We run an IT consulting business for employers and are scheduled to file a number of FY 2009 H-1B cap cases in April 2008. I understand that in previous FY 2008 H-1B cap filing, employers filed multiple H-1B petitions for the same foreign worker for the same position and some were successful in obtaining H-1B in the lottery. What are the chances that the same opportunity may be available in FY 2009 H-1B cap filing?

The United States Citizenship and Immigration Services (USCIS) is predicting that the FY 2009 H-1B cap numbers are likely to run on the first day, April 1, 2008 (Tuesday). As of early February, 2008, it appears that the agency may have to go through a random selection lottery process again this year. The USCIS recognizes the problem of multiple petition filing for the same employees by the same employers and has released information that this year the agency intends to sort out such multiple filings and reject or deny all of them. It must be a challenging task for the Service Centers to undertake such work, but it is obvious that, unlike the previous year, the risk of filing multiple petitions by the same employer for the same employee for the same positions will be substantially high since the USCIS has been developing so-called “account system” of immigration benefits processing and adjudication. Again, at this point, no one knows how far the agency has gone to develop the account system. One of the accounts the agency was expected to develop was the employer account databases. However, there is a legal issue as to whether the USCIS can either reject or deny the multiple H-1B petitions for a given alien by the multiple different employers for different positions. Such multiple filings will not give any benefit to a given employer, but, from the perspectives of the alien employees, the chance of random selection may increase substantially. It is uncertain whether the agency will expand their policy against multiple filings by the multiple employers, but in the event they adopt such policy, the agency may face legal challenge in courts by the U.S. employers. From each employer’s perspectives, it may be construed an illegal deprivation of their rights to petition for a required foreign worker, particularly when each employer had no knowledge of other employers’ filing of the H-1B petitions for the same employee. This will be an interesting question to watch ahead.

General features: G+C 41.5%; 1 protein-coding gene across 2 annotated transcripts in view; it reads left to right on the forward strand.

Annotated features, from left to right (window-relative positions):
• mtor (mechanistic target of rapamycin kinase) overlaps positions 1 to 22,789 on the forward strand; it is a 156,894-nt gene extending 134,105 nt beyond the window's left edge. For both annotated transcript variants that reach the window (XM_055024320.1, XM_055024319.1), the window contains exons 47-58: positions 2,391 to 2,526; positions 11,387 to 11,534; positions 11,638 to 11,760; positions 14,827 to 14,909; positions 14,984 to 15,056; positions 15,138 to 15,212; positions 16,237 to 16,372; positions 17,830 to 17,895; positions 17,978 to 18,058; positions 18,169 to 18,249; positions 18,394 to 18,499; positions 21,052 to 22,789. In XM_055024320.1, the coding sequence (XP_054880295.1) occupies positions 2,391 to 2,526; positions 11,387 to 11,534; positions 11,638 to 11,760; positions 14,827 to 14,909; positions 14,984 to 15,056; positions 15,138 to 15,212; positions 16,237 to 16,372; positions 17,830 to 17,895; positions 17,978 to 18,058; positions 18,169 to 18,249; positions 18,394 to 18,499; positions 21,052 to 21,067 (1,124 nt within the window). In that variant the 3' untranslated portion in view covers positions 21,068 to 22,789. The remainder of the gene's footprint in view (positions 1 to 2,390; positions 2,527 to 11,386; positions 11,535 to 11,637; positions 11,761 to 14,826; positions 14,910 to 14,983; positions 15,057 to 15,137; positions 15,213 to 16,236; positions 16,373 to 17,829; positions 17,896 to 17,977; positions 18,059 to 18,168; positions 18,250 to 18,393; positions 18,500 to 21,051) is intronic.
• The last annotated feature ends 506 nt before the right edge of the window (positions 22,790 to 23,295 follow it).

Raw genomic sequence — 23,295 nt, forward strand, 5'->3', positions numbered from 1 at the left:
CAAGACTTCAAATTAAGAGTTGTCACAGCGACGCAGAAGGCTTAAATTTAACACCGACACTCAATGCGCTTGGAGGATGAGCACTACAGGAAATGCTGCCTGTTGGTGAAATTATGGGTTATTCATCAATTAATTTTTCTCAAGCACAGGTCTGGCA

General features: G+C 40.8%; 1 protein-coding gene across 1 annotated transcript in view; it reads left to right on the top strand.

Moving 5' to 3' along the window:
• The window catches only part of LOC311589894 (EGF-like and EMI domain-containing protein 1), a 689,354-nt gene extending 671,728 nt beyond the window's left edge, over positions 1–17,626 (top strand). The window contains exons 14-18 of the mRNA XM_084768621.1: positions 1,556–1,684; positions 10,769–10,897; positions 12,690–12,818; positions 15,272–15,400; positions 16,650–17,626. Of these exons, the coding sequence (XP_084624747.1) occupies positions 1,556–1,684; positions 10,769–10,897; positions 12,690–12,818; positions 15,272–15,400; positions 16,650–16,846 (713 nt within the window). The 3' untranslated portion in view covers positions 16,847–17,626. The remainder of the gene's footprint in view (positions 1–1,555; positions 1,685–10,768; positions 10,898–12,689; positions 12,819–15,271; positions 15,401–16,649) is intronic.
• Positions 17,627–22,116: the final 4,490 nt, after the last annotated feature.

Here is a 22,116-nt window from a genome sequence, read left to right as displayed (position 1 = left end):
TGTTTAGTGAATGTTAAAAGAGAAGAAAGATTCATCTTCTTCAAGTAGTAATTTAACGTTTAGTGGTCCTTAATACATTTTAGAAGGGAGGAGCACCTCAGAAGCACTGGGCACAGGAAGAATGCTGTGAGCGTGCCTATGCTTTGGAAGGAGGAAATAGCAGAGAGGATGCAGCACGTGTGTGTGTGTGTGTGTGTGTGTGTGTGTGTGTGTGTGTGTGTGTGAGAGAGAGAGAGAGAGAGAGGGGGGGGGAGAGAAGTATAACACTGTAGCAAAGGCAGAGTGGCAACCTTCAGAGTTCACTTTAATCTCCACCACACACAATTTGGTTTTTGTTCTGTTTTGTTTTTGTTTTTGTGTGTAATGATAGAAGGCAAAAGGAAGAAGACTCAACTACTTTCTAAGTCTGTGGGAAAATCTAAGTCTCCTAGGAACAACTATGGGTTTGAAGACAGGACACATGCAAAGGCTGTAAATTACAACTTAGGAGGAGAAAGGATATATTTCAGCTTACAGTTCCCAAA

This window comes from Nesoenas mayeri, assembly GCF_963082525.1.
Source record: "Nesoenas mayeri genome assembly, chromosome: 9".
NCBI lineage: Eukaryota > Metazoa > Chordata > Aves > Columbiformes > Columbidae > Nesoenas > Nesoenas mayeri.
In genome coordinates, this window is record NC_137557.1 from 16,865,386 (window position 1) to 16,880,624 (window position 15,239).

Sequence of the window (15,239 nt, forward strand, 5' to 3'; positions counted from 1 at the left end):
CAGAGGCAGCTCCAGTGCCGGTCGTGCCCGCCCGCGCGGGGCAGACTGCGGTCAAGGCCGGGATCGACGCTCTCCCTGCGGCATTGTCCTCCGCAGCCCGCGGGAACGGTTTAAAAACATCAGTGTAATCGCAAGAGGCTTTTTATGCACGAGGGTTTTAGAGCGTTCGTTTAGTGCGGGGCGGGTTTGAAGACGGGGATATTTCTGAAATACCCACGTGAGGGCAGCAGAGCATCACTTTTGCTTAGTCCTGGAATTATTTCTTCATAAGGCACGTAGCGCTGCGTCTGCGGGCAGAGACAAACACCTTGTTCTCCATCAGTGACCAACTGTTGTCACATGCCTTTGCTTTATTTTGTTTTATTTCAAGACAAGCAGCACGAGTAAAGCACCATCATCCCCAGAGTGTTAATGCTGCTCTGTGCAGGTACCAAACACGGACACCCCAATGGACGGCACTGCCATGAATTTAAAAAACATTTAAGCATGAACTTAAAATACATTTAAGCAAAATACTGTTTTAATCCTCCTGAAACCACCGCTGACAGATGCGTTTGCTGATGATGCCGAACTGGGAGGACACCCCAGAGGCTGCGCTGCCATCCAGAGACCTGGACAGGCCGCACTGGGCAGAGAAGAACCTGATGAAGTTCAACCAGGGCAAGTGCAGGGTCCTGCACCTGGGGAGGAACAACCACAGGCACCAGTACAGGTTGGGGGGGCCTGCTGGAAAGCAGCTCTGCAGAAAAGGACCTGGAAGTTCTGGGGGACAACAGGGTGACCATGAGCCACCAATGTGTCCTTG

My wife got H-1 approved in Feb 2007 (from H-4), but, due to health reasons, she is not on payroll. She is planning to start working next year. Is it legal to stay on H-1 without being on payroll? Or is it better to change the status to H-4?

Generally, after the USCIS has approved the change-of-status for a person to H-1B, it is not lawful to remain in the U.S. without working for the H-1B employer, unless the individual is considered to be an employee by some other law/policy allowing time off, like possibly the FMLA in this type of situation. However, if your wife never became an employee, then she could not claim H1B status. Failure to maintain status could prevent such a person from filing and obtaining the I-485 approval for her Green Card later. This is especially true in cases where the total time out of status exceeds 180 days. You must discuss the risks and plan a course of action to minimize the damage that may already accrue to her in this type of situation.

Immigration and business attorney Indu Liladhar-Hathi has an office in San Jose. (408) 453-5335.